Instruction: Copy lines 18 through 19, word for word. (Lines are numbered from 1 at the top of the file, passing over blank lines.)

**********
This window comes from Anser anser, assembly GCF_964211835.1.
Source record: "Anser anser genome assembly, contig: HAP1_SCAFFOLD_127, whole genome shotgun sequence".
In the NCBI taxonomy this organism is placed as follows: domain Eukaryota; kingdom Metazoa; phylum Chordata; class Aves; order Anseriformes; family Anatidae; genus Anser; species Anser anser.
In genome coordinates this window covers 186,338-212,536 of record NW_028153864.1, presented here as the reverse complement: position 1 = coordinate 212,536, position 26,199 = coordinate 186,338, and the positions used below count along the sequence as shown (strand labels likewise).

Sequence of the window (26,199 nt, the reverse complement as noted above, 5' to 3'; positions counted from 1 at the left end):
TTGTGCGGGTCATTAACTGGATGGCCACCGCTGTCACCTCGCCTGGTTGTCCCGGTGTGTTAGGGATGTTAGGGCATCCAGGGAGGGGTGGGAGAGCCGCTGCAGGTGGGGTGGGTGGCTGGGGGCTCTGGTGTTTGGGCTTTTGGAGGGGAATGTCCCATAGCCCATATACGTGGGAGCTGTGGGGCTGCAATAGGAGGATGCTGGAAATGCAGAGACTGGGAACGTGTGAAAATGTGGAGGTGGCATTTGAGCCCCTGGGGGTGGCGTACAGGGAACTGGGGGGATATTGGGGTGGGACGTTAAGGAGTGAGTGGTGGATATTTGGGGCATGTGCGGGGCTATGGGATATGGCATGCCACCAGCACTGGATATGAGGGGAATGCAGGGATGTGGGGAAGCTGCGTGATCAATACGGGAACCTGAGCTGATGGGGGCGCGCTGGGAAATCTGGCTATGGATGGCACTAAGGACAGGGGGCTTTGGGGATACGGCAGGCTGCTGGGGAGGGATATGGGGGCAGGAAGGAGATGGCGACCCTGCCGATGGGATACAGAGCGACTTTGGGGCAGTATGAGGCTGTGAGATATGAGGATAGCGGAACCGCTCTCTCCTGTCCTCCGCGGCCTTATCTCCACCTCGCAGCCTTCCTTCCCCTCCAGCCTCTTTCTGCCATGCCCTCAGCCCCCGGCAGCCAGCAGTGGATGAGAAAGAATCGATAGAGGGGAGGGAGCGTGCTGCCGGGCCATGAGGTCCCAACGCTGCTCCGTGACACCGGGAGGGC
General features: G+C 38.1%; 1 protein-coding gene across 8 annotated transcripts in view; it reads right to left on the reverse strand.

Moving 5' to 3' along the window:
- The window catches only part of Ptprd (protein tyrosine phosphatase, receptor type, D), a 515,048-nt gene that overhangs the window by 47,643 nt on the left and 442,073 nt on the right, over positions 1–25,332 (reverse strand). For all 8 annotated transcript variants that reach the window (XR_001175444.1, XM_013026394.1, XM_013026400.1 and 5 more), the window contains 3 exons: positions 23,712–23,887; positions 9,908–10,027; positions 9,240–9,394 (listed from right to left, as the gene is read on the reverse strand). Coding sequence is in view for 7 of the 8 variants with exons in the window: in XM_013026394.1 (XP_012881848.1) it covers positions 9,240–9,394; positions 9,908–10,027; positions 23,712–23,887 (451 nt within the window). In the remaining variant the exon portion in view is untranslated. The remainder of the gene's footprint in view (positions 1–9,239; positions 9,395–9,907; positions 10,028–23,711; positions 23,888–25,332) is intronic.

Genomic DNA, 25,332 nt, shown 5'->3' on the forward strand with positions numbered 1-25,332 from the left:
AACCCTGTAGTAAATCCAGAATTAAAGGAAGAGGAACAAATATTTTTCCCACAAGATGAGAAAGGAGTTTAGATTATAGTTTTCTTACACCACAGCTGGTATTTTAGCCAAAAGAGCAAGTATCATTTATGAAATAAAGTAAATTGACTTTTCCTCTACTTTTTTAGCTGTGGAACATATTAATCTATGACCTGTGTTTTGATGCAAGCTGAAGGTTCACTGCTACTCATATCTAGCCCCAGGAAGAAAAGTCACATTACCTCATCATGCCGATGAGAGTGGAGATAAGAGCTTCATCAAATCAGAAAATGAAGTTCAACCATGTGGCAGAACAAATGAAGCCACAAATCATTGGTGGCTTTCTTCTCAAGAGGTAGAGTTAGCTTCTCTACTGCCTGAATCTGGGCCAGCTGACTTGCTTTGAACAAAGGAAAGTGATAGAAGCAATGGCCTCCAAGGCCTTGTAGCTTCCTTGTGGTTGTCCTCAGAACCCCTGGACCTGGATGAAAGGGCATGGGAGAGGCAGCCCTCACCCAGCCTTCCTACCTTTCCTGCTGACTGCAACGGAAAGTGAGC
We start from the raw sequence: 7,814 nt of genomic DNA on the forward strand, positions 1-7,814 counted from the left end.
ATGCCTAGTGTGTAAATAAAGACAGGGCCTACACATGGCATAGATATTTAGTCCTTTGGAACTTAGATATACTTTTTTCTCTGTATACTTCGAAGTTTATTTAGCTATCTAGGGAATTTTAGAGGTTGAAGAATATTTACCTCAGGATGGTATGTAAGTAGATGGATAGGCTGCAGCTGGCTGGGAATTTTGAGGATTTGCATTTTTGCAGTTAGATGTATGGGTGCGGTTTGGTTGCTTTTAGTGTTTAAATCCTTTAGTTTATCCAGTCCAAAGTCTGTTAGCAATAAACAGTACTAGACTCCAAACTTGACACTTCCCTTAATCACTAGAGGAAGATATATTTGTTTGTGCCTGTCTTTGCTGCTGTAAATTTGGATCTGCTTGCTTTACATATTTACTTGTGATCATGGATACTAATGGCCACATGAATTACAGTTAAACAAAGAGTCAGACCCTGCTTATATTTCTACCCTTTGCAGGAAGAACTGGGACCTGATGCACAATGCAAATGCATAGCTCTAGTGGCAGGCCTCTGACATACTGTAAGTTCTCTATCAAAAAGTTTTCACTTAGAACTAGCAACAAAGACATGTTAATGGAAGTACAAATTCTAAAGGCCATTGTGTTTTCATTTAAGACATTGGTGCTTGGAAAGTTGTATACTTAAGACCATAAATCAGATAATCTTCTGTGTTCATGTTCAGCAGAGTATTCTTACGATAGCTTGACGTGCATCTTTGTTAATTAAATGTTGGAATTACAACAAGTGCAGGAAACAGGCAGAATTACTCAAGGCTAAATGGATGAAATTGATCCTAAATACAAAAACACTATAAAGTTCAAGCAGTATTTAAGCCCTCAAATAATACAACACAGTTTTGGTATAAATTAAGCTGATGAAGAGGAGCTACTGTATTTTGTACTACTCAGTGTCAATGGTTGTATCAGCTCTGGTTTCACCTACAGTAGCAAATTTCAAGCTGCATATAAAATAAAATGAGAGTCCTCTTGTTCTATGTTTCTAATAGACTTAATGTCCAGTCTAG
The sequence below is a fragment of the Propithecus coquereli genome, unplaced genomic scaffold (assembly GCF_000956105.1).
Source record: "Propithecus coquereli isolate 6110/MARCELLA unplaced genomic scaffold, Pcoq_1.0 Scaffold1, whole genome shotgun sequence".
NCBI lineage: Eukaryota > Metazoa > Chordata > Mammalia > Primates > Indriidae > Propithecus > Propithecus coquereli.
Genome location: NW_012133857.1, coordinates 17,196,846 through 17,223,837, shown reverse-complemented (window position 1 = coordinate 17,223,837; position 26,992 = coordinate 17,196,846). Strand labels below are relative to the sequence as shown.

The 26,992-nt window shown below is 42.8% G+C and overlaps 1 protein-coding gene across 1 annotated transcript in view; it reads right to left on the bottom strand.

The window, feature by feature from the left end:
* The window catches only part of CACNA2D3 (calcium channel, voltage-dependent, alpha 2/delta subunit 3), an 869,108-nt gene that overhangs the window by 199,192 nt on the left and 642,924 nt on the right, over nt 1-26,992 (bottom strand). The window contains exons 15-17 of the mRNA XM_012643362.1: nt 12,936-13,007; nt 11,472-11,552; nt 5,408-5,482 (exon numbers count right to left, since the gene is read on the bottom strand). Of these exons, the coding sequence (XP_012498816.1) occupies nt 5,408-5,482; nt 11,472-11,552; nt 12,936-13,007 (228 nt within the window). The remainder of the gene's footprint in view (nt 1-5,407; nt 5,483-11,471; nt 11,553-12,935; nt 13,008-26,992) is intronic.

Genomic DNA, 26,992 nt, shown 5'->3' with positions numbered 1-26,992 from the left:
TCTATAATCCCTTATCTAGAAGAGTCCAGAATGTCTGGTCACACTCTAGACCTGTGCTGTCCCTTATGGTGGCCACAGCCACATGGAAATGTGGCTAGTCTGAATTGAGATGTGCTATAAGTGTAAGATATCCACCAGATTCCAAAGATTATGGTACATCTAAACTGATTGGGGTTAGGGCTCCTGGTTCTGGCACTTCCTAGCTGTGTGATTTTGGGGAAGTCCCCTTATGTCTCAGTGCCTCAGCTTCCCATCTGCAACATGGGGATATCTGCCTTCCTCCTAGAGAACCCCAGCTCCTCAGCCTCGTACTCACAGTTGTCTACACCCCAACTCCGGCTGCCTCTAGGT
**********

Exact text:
The 26,992-nt window shown below is 42.8% G+C and overlaps 1 protein-coding gene across 1 annotated transcript in view; it reads right to left on the bottom strand.

The window, feature by feature from the left end: